National Archaeological Museum of Ferrara
The National Archaeological Museum of Ferrara, housed in the Palazzo Costabili, showcases artifacts from the ancient Etruscan city of Spina. Spina thrived from the 6th to the 3rd century B.C. and continued to exist into the early centuries A.D. However, it was eventually submerged by the waters of the Po Delta, becoming a legendary name for many centuries.
Read our full blog post on Visiting National Archaeological Museum of Ferrara!
Address: National Archeological Museum of Ferrara, Via XX Settembre, Ferrara, Province of Ferrara, Italy | Hours: 9.30-17.00. (Ticket office closes at 16.30). Closed on Monday. | Price: €9 | Website | Distance: 1.33km
The ideal time for a visit to Ferrara, Italy, is from April to October, offering warm temperatures and minimal rain. July typically boasts the highest average temperature in Ferrara at 31°C, while January records the lowest at 7°C.
Ferrara hosts the Festival dei Buskers once a year, typically at the end of August, which fills the streets with a diverse array of street performers and buskers. In May, the town holds a Palio, a traditional horseback competition among its districts, accompanied by processions featuring historical costumes. On the first weekend of every month, an antiques market takes place, while the third weekend features a small market showcasing craft stalls.
Average Temperatures in Ferrara
- January 11°C 51°F 5
- February 13°C 56°F 9
- March 18°C 65°F 7
- April 22°C 71°F 8
- May 27°C 80°F 13
- June 33°C 91°F 8
- July 36°C 96°F 9
- August 34°C 94°F 8
- September 29°C 84°F 10
- October 24°C 76°F 8
- November 16°C 60°F 11
- December 10°C 50°F 6
Flying to Ferrara
The easiest and fastest way to reach Ferrara is flying to Bologna airport. Indeed, this is the closest airport to the city (about 45 km), even though other solutions are possible, such as flying to Venice, Verona or Milan Bergamo airports as well.
Ferrara by Train
Ferrara is conveniently situated on a railway line connecting Venice and Bologna, allowing for direct regional train connections to Venice, with a travel time of about an hour and a half. This makes it feasible to visit one city as a day trip from the other. For those arriving by train, there are two primary ways to reach the historic centre of Ferrara. The first option is to walk, which takes approximately twenty minutes. To do this, simply exit the train station’s ticket hall, cross the main road, and head to the left. Then, follow the bustling Viale Cavour as it curves to the right. This street runs straight through the town and leads to the Castello Estense. To help you navigate, there is a map displayed on a board outside the train station. Remember to always validate your train tickets before getting on the train if you have a paper ticket.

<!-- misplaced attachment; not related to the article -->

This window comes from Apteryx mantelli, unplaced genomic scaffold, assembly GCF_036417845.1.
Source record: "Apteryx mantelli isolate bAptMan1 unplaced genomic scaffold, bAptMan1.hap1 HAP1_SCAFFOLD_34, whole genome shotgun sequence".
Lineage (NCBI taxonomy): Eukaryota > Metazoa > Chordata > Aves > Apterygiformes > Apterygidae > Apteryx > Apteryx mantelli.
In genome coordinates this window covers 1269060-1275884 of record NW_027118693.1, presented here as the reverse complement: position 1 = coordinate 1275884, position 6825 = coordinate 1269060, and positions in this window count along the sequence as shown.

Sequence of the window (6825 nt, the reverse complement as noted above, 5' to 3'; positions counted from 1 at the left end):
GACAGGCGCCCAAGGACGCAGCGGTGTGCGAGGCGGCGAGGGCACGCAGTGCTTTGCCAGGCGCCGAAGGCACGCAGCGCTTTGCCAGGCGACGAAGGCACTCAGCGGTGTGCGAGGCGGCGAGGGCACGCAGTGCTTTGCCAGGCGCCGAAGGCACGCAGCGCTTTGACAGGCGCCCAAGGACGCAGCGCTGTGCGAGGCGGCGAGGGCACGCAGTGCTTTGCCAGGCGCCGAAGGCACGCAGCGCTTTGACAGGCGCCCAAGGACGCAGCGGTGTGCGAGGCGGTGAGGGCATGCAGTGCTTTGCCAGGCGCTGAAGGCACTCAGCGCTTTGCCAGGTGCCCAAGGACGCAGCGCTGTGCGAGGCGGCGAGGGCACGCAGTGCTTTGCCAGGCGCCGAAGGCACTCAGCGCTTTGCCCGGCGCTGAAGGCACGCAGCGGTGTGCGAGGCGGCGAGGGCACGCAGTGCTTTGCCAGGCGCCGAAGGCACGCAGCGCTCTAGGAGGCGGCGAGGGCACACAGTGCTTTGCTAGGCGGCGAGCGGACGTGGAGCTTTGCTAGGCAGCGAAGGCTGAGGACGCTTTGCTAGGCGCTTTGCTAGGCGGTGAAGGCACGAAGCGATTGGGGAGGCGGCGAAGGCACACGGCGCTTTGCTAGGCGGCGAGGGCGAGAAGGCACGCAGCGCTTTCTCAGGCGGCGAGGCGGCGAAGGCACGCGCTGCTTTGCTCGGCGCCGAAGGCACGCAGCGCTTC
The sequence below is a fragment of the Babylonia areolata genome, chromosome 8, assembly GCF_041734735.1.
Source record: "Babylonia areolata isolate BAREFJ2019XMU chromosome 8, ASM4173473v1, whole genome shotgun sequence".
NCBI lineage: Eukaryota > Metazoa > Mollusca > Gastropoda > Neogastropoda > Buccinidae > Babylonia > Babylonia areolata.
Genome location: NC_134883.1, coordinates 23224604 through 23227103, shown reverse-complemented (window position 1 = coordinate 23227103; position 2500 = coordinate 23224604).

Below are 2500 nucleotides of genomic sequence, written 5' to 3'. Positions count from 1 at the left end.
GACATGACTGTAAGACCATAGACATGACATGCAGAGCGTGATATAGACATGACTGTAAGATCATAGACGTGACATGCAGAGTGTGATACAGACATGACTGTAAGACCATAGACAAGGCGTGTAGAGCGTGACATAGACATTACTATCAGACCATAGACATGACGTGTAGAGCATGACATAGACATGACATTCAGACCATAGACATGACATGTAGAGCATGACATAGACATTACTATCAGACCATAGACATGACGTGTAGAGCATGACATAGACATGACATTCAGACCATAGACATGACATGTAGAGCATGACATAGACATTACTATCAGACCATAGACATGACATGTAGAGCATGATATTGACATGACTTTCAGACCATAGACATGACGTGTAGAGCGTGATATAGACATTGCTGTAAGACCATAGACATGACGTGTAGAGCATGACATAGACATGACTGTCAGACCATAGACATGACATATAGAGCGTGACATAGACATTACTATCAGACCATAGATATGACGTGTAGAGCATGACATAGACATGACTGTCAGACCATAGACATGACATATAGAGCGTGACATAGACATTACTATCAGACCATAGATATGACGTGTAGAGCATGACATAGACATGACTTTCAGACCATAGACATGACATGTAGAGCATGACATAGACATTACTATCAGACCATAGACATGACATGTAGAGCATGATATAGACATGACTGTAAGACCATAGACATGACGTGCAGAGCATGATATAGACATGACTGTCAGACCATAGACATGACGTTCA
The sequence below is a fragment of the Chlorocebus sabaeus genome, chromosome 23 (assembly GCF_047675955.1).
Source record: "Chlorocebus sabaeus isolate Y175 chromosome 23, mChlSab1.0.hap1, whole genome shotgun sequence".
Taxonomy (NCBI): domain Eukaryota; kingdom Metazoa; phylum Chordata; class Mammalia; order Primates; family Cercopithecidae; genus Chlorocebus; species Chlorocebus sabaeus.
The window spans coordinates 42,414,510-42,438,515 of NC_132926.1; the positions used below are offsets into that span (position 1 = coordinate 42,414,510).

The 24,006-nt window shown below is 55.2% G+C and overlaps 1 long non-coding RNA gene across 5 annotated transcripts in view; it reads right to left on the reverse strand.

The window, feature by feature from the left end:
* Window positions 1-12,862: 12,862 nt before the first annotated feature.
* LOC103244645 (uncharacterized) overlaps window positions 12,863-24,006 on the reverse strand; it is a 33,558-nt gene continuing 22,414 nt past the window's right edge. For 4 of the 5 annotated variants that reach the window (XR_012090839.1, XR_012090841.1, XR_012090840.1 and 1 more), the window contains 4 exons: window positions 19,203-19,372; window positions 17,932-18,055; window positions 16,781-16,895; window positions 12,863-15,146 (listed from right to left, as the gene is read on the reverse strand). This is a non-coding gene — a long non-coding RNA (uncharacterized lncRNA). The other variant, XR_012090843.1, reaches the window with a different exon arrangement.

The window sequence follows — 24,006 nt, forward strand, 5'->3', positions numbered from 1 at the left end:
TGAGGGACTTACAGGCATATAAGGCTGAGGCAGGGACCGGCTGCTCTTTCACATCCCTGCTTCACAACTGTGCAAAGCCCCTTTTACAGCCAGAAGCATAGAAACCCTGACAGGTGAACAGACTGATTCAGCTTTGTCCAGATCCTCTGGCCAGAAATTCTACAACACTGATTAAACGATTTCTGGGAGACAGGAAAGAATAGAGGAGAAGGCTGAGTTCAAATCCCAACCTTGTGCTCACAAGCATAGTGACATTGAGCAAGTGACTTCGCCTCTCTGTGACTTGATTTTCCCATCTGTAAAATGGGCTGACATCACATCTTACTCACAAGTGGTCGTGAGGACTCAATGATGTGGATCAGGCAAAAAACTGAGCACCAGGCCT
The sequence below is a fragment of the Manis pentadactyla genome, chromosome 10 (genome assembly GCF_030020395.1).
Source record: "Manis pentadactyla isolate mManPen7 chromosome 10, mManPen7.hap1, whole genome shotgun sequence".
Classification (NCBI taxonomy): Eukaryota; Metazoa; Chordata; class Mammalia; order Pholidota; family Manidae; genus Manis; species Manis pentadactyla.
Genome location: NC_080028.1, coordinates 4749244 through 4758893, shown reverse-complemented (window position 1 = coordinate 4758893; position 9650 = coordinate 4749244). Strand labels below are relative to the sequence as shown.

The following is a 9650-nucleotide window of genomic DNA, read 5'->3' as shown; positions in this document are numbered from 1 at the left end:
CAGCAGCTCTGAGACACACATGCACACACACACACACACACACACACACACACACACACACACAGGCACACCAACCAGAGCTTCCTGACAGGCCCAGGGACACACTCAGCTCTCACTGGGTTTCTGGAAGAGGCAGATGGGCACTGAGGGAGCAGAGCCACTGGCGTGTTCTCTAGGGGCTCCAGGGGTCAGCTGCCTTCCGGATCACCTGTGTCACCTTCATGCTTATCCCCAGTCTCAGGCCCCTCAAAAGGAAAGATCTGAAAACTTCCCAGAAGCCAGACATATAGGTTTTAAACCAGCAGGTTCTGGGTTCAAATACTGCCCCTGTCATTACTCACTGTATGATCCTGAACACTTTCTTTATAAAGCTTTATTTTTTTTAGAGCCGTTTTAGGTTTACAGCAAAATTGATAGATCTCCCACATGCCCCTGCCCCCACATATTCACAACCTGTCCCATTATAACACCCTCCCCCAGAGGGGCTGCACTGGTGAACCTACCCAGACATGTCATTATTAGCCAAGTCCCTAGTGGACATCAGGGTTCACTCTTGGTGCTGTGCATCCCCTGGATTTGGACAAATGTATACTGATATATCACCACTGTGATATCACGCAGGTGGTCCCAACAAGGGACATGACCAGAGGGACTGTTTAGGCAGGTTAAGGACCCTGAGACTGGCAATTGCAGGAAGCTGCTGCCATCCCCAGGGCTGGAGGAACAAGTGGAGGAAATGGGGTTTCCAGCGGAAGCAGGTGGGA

Travel to Ferrara by Car
Ferrara boasts excellent connectivity through the Italian road and highway network.
- From Bologna: Access the A13 Autostrada Bologna-Padova and exit at Ferrara south or north, a journey of about 45 minutes.
- From Ravenna: Drive along the SS16 into the eastern parts of Ferrara, covering approximately 79 kilometers in around 1 hour and 20 minutes.
- From Padua: Head south on the A13 for a 78-kilometer drive, taking about one hour.
Moreover, the A13 is seamlessly linked to the A1, a major artery connecting all significant roads in northern Italy. This integration ensures that Ferrara is exceptionally well-connected to major cities across the country.
Travel within Ferrara
Alternatively, you can opt to catch a local bus into the historic centre. Local city buses in Ferrara are operated by a company known as TPER (Emilia-Romagna Passenger Transport), and you can access their timetables (orari) on their website.
Guided Bike Tour of Ferrara
Ferrara is renowned as a “città della bicicletta,” where a significant portion of the population relies on bicycles for their daily transportation. Beyond the city center, roads feature dedicated cycle lanes, and within the center itself, traffic is restricted, even though the streets are predominantly cobblestone. The tourist office provides information on routes within the city and extending into the Po Delta Park. For an introduction to cycling around Ferrara try this Guided Tour by Bike!